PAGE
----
Mediafax (Mediafax)
Finance  |  September 11, 2010 18:12:01

Greek Prime Minister addresses the nation about the economy


Thessaloniki (MEDIAFAX) - Greek Prime Minister George Papandreou on Saturday evening to deliver a speech to the nation in which they should talk about the state of the Greek economy. Informed the agency Reuters on Saturday with the fact that Papandreou will most likely focus on economic growth.

Difficult budgetary conditions of the country do not allow people Greek Prime Minister to offer too happy future. Greece is bound by strict rules under which he received assistance from the European Union (EU) and International Monetary Fund (IMF) loans of 110 billion euros (2.7 billion crowns). This loan was to save the country from an impending national bankruptcy.Papandreova Socialist government was thus forced to sharply raise taxes and cut salaries in the public sector pensions and that it managed to reduce the gigantic budget deficit. However, budgetary austerity measures sparked a wave of strikes and demonstrations.

"Papandreou can not promise any littering because he's budgetary conditions allow it. Can not expect him to talk too optimistic, which could reduce efforts to improve public finances," said political analyst George; Sefertzis. "I expect that it will talk about that (fiscal) operation must succeed, but that the patient has to survive," he added.

Experts now waiting to see whether Papandreou will speak on the release of the budget, which would on the one hand to reassure the public, but on the other hand, could upset international lenders.His speech is to begin at eight o'clock in the evening local time (19:00 CEST) severořecké in Thessaloniki.

Greek media reported that Papandreou is likely to devote a major part of his speech to convince of the need to restart economic growth and to attract investment, which should be a way to lead Greece out of a deep recession and then begin to create jobs. During Friday's meeting of the Greek Minister Papandreou asked his ministers to prepare action to help businesses increase the interest in investing in Greece.

"We expect a signal that the country will be introduced stimulus measures," said Telemachus Pentzos, manager of exporting food. "We are under very strong pressure of competition and the current investment measures did not help much," he added.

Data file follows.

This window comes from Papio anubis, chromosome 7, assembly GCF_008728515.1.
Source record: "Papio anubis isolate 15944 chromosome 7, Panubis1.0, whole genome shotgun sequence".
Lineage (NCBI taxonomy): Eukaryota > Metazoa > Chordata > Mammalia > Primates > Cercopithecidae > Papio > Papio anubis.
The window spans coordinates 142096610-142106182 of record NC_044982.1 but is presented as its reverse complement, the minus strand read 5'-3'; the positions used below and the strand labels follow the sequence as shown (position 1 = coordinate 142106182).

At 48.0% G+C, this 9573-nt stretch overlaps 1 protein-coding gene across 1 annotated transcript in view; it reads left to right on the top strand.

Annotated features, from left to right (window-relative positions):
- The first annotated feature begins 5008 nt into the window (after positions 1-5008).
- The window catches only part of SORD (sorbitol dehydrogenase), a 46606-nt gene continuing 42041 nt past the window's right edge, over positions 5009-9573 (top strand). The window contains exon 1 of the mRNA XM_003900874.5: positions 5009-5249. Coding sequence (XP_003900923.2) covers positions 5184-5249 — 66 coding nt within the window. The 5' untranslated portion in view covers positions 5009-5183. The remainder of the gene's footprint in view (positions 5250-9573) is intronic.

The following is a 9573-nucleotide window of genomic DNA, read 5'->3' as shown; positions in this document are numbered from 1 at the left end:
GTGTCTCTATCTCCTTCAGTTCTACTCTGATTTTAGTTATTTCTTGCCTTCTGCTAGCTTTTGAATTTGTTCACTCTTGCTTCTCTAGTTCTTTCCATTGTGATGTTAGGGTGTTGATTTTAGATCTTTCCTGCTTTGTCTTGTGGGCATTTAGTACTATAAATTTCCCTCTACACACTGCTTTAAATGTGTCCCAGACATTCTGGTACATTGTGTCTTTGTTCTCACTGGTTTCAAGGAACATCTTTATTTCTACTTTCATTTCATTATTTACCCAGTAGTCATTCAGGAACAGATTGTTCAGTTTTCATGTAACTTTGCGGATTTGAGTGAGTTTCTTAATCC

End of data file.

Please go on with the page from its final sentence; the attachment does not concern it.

Greek unions, which are due to austerity measures the government has met several times this year, several large protests planned and according to analysts, these demonstrations could start a new season of protests against austerity measures.

Police on Saturday moved to Thessaloniki over 4000 police officers. They have to prevent the demonstrations escalate into violent protests. Expected wet weather, however, could at least partially mitigate protesters aggression. Local shops to make sure their windows boarded up with wooden boards.

Before then the right-wing prime minister Costas Karamanlis broke the tradition of generous promises that Greek politicians gave in Thessaloniki for its citizens, and announced a pay freeze in the public sector. This, along with a series of political scandals, helped Papandreou Karamanlis shortly after the election defeat.

According to analysts, could now provide its citizens with Papandreou at least a loosening tight budget, but will mainly focus on the growth plan for next year and the Greeks will try to offer more travel out of the crisis for the next year.

Household consumption in the country was hard hit by reductions in public sector salaries by 15 percent and reducing pensions by 10 percent. The rate of value added tax also grew by four percentage points to 23 percent.

Experts expect the country's economy this year will fall by four percent. Unemployment in July to 11.6 percent ingrown from 8.6 percent in the same period a year earlier. Because of the recession is already leaving the country as the German supermarket chain Aldi, or the French FNAC.

Although the international lenders Greece applaud the government's plans, austerity measures have already had an impact on the actual budget revenues. Thursday's data showed that for the first time the government failed to fulfill his plan, which has a budget deficit this year reduced by 39.5 percent.

"Markets are worried that the government can not find a way to reignite the economy and ensure sufficient revenue for the budget," said one of Athens' economic experts. "Greece will find a way out of the dark tunnel, but only if it is to find the way to succeed," he added.

David Vandrovec,

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